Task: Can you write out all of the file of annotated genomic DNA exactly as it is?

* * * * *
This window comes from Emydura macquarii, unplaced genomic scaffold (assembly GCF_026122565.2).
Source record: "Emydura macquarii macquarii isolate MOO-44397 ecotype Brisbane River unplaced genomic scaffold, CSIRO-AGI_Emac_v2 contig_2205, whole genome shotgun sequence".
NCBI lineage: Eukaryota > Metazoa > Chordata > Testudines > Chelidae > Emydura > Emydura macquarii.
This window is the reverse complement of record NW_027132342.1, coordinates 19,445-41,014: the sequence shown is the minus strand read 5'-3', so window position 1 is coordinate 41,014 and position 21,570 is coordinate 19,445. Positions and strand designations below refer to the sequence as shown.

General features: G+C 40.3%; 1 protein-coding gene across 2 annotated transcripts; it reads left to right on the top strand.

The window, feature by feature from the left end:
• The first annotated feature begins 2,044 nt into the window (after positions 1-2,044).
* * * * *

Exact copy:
This window comes from Emydura macquarii, unplaced genomic scaffold (assembly GCF_026122565.2).
Source record: "Emydura macquarii macquarii isolate MOO-44397 ecotype Brisbane River unplaced genomic scaffold, CSIRO-AGI_Emac_v2 contig_2205, whole genome shotgun sequence".
NCBI lineage: Eukaryota > Metazoa > Chordata > Testudines > Chelidae > Emydura > Emydura macquarii.
This window is the reverse complement of record NW_027132342.1, coordinates 19,445-41,014: the sequence shown is the minus strand read 5'-3', so window position 1 is coordinate 41,014 and position 21,570 is coordinate 19,445. Positions and strand designations below refer to the sequence as shown.

General features: G+C 40.3%; 1 protein-coding gene across 2 annotated transcripts; it reads left to right on the top strand.

The window, feature by feature from the left end:
• The first annotated feature begins 2,044 nt into the window (after positions 1-2,044).